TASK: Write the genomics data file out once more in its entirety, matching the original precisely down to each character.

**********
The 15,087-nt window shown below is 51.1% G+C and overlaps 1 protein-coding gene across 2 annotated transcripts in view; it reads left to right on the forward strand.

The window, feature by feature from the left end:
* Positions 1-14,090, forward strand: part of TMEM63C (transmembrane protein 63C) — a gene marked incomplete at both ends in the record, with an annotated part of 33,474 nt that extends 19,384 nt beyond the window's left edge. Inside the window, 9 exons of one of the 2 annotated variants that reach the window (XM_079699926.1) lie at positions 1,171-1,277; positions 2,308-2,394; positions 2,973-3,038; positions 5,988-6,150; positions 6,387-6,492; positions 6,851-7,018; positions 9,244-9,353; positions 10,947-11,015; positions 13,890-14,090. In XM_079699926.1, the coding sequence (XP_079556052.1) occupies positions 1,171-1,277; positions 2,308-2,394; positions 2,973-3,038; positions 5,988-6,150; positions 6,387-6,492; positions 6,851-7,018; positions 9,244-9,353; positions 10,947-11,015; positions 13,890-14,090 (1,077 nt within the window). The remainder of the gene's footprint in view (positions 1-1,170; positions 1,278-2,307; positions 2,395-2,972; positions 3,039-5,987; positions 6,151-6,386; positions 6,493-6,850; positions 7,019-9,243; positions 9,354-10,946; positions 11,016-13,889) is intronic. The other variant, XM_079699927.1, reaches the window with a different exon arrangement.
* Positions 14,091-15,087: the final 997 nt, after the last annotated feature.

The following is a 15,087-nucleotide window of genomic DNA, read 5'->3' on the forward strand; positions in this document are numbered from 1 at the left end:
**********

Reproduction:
The 15,087-nt window shown below is 51.1% G+C and overlaps 1 protein-coding gene across 2 annotated transcripts in view; it reads left to right on the forward strand.

The window, feature by feature from the left end:
* Positions 1-14,090, forward strand: part of TMEM63C (transmembrane protein 63C) — a gene marked incomplete at both ends in the record, with an annotated part of 33,474 nt that extends 19,384 nt beyond the window's left edge. Inside the window, 9 exons of one of the 2 annotated variants that reach the window (XM_079699926.1) lie at positions 1,171-1,277; positions 2,308-2,394; positions 2,973-3,038; positions 5,988-6,150; positions 6,387-6,492; positions 6,851-7,018; positions 9,244-9,353; positions 10,947-11,015; positions 13,890-14,090. In XM_079699926.1, the coding sequence (XP_079556052.1) occupies positions 1,171-1,277; positions 2,308-2,394; positions 2,973-3,038; positions 5,988-6,150; positions 6,387-6,492; positions 6,851-7,018; positions 9,244-9,353; positions 10,947-11,015; positions 13,890-14,090 (1,077 nt within the window). The remainder of the gene's footprint in view (positions 1-1,170; positions 1,278-2,307; positions 2,395-2,972; positions 3,039-5,987; positions 6,151-6,386; positions 6,493-6,850; positions 7,019-9,243; positions 9,354-10,946; positions 11,016-13,889) is intronic. The other variant, XM_079699927.1, reaches the window with a different exon arrangement.
* Positions 14,091-15,087: the final 997 nt, after the last annotated feature.

The following is a 15,087-nucleotide window of genomic DNA, read 5'->3' on the forward strand; positions in this document are numbered from 1 at the left end: